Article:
Chief Election Commissioner (CEC) Sushil Chandra on Saturday lamented the lack of representation of women in Parliament, saying there has been an increase in the number of women participating in the election process in recent years. He also expressed his concern over the time that is wasted in parliament due to disruptions and called it wrong for democracy.
Chandra had arrived at an event in Delhi to present the Sansad Ratna Award. While addressing the program, he said that there were 15 women MPs in the first Lok Sabha and there are 78 women in the 17th Lok Sabha. He said progress has been made, but improvements are still needed. “We need to make our Parliament very inclusive,” he said.
Chandra also said that our Constitution of India guarantees one-third reservation for women in local bodies. He stressed that many grassroots level women leaders have displayed their leadership qualities but we failed to take them forward with us and make them sit where they deserve.
On the issue of disruption in parliamentary proceedings, Chandra said vigorous debates and speeches are barometers of a strong Parliament, but frequent interruptions, walkouts and hunger strikes in the middle of parliamentary proceedings are not good for democracy.
He further added that the wastage of Parliament time due to disruptions has seen a dramatic increase in the last few years, so much so that some sessions have seen a complete “wash out”. He said that this does not bode well for a strong parliamentary democracy.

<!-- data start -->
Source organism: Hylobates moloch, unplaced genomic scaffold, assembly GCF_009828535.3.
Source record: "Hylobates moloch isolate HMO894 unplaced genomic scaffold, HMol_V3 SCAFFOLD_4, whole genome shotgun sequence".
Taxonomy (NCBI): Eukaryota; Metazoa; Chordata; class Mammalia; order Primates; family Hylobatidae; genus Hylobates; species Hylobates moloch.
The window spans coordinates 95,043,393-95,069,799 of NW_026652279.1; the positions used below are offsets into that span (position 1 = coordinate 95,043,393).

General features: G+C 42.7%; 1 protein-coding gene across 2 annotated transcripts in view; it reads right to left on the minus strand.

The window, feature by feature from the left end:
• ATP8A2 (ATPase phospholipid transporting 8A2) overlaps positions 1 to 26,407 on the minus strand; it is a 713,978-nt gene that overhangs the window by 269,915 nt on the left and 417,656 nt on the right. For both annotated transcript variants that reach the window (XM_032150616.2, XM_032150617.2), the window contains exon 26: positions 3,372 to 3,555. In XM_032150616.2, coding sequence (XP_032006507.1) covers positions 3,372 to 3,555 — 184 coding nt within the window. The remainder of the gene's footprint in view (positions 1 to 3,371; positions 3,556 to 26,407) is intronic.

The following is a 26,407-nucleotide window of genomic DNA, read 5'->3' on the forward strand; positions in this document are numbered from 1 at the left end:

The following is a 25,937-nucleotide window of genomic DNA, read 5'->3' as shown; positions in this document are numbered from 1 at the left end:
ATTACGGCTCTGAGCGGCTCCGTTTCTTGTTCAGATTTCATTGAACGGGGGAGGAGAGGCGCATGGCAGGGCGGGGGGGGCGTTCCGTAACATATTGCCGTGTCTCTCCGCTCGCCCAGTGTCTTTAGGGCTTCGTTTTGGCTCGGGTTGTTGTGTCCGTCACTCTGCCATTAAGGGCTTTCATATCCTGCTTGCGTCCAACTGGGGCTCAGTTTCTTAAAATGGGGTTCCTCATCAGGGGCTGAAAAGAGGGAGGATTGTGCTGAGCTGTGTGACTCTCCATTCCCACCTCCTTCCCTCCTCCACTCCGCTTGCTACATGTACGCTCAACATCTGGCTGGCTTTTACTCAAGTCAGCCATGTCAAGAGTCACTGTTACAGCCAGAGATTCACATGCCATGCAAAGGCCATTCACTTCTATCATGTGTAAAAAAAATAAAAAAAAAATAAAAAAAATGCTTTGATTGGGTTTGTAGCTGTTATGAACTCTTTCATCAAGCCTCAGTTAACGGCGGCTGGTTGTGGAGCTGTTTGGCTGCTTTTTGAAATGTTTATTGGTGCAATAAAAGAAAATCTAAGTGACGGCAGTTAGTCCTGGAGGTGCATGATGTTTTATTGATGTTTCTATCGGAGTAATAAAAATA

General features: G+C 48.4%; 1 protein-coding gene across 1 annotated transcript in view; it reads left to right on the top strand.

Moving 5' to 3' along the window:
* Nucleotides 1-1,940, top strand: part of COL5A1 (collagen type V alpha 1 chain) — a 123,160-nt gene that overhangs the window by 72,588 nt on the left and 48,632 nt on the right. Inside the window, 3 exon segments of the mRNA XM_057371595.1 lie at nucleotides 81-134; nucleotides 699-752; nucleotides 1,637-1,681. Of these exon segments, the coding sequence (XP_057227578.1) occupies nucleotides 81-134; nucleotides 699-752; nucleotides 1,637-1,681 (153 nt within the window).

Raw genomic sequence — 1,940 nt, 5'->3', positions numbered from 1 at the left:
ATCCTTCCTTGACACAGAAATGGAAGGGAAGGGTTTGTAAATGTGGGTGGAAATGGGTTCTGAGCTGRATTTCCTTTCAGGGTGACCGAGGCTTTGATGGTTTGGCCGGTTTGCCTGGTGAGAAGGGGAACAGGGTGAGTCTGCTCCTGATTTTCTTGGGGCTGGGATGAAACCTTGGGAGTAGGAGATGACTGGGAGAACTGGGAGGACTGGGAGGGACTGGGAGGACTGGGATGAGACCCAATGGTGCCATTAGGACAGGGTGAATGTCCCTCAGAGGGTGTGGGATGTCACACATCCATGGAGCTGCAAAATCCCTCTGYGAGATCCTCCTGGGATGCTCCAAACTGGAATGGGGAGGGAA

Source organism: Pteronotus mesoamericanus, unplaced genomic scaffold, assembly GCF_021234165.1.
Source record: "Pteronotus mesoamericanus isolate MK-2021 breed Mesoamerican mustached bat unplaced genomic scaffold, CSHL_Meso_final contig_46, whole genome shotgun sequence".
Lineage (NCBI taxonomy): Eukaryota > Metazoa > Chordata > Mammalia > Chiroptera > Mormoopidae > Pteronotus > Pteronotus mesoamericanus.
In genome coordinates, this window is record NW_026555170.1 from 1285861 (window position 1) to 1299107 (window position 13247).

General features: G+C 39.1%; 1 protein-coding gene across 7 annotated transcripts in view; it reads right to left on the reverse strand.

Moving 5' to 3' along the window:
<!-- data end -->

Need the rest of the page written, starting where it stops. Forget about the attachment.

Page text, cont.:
On the role of Parliamentary Standing Committees, he said that the committee meetings are not telecast, due to which, this panel is also used as a forum for building consensus among parties for controversial issues or controversial laws. However, the declining attendance of MPs in committee meetings is a matter of concern. He said that MPs should participate in these meetings in an enthusiastic and non-partisan manner.
On the participation of women in elections, she shared the data of the recently held assembly elections in Uttar Pradesh, Uttarakhand, Goa, Punjab and Manipur. He said that in four of the five states- Goa, Uttarakhand, Manipur and Uttar Pradesh the turnout of female voters is more than the male voter turnout and in Punjab, it is almost equal. The sex ratio has increased in all five states. Chandra said it has increased by 29 points in Uttar Pradesh alone.
Seeking to give details of the Indian electoral system, he said there were 17.3 crore voters in the country and when the first Lok Sabha elections were held in 1951, the turnout was around 45.6 per cent. During the 2019 parliamentary elections, the number of voters was around 912 crore and the voter turnout was the highest ever at 66.4 per cent.
Chandra said that as of date there are more than 953 crore voters, of which 49.04 crore are males and 46.09 crores are females.